A certain reference might be made to the Srilankan railways though. I can only make deliberate comparisons to the great Indian railways all throughout this small write-up, and hence, my dear readers, if you are not well acquainted with the Indian railway, do bear with me.
The railways crisscross the tiny island nation with the capital as its epicenter. Like a branching bo tree, it spans its arms and tracks across most of the nation, despite being skewed as the capital is on the eastern coast, south of the midline. It does make a pleasing tree though. During the travels, we have used the Colombo Fort station as our base for most of our time. A charming little station, unlike the sparkling steel and concrete monstrosities of the Indian ones, with six platforms makes the core station for the nation, in its entirety. Srilankan trains are but the young hatchlings of their steely, serpentine Indian counterparts. Hence, all the corollaries start from here.
Colombo Fort railway station, Colombo and its innards.
Most Indian trains have a minimum of fifteen compartments, excluding the pantry car and engine(s), a third of them air conditioned coaches and two third of them are conditioned naturally, (This means that you are either stir fried or you slowly freeze to death, depending on wind conditions, season, latitude, altitude and the gap between the window shutter and the sill. Despite my exaggeration, I’ve found these naturally conditioned coaches great for travel, communication and even writing blog posts on the fly, as I am doing now. I digress. Occasionally. Make that ‘often’. This means you’ll find parentheses a constant companion of your reading. Maybe, that’s a style I am developing. Or a condition.) Coming back to the matter at hand, Srilankan trains are a generous contribution by the Raj (as in India) and are only about eight or ten coaches long. This means smaller capacities, smaller platforms and lesser number of hawkers on the platforms. I should say India 1, Srilanka 0 in terms of carrying capacity.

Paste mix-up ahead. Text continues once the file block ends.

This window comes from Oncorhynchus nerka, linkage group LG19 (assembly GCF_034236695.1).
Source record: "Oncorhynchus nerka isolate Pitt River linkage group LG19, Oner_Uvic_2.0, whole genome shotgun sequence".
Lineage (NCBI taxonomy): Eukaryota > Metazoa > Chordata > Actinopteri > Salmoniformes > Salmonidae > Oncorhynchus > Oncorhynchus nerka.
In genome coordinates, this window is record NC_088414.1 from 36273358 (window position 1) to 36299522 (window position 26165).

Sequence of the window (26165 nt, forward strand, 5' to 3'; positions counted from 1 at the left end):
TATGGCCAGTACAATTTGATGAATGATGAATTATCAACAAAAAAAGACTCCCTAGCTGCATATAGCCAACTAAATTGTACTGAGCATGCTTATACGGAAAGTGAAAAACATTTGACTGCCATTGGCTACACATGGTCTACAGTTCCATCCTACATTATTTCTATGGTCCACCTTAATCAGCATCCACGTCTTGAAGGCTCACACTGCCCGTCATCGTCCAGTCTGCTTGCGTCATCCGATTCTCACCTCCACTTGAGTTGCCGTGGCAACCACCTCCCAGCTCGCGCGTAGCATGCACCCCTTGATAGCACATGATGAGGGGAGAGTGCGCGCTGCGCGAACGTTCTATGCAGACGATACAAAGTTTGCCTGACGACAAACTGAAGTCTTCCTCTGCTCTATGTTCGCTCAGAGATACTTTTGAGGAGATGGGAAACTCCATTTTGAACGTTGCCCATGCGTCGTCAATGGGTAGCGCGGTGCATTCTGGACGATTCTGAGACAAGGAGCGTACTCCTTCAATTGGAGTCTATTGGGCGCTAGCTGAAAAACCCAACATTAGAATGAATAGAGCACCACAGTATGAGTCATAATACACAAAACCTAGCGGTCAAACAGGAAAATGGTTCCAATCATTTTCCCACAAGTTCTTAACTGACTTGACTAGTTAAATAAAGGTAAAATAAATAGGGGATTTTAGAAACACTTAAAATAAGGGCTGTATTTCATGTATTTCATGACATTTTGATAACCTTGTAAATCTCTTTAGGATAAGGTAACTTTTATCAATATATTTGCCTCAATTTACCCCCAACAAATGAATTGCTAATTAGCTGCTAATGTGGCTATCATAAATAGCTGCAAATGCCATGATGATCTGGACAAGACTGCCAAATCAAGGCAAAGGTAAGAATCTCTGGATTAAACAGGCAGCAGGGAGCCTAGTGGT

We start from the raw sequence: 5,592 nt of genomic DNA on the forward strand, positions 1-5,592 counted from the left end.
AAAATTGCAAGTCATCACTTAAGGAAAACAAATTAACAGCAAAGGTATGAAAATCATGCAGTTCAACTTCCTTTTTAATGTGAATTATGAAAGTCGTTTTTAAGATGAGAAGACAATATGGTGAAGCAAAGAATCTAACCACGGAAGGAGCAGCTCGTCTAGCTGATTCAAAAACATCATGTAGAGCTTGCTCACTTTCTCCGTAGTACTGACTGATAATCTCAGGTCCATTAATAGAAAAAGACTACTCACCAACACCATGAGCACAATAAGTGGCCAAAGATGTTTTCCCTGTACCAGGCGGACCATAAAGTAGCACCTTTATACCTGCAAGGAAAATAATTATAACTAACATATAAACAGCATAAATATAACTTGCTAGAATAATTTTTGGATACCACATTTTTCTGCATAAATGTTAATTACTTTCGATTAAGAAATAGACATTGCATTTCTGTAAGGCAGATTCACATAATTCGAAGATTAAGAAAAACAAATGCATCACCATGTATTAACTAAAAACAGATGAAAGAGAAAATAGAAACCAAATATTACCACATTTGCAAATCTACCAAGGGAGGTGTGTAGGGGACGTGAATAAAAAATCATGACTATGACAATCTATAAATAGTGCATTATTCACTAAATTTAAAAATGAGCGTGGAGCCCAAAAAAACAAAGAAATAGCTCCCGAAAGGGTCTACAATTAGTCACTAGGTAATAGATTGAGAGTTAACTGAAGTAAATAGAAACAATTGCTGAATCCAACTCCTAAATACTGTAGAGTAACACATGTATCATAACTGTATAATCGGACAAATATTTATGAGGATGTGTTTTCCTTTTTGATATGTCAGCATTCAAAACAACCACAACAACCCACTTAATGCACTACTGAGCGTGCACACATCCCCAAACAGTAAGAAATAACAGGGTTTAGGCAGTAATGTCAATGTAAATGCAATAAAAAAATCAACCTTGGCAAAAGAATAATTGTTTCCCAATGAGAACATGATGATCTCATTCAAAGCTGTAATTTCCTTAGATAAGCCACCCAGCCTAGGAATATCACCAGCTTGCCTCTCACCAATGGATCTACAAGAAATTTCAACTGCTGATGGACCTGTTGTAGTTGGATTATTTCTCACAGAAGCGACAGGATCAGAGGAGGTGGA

Railway platforms are dainty little affairs in Srilanka. They melt into the landscape, often adjoining houses, roads and even the sea. And nature is found in abundance on the platforms with lot of flowering bushes, trees and we even found mango and coconut trees in fruit on one of the platforms.
Enderamulla railway station- near our stay. Half an hours’ train ride from Colombo Fort. Notice the colourful tree, the road running at the immediate end of the platform and the unmanned crossings.
The roads look like they have been painted as an afterthought, along or across the tracks. The crossings themselves seem very orderly- one simple crossbar for half the lane on each side of the track. Vehicles queue in an orderly fashion behind the crossbar and wait, unlike in India where people and vehicles try their best to jump the tracks even the moment before the train crashes through. The public is alerted to the arrival of a train by the ringing of a bell. Most crossings are unmanned too and if manned, a small booth can be seen with the rail signals. Indian crossings are a major affair on the landscape, with the crossbar spanning the entire road (which the vehicles do not obey) and a large concrete structure serving as the guard’s housing. India, do learn the lessons here; the citizens have to cooperate though. Public safety – India 0, Srilanka 1.
Windows are completely open, with no cross bars or ugly iron rods to skewer the views. They can be closed by a glass pane completely though. So the cold night wind will not come in through the narrow gap between the pane and the sill (as I’ve mentioned before). I am giving this special mention as I’ve spent a few cold nights on Indian trains suffering from this particular, malicious and chilly current, which makes for very uncomfortable sleep with inadequate blankets. Completely openable windows translate to all windows being emergency exits for evacuation. Unrestricted viewing pleasure- India 0, Srilanka 1.
Just illustrating the point here.
Srilankan trains shake too much. I do like the gentle lolling and the occasional yaw of the Indian trains but the Srilankan ones take it to the next level. It may not seem very uncomfortable to the ones sitting and may even seem a lullaby for the ones fortunate enough to lie supine, but it is downright uncomfortable when you are trying to jot down few travel notes or try a sneak photo and worse when you don’t get to sit during rush hour. Gentle chorea- India 1, Srilanka 0.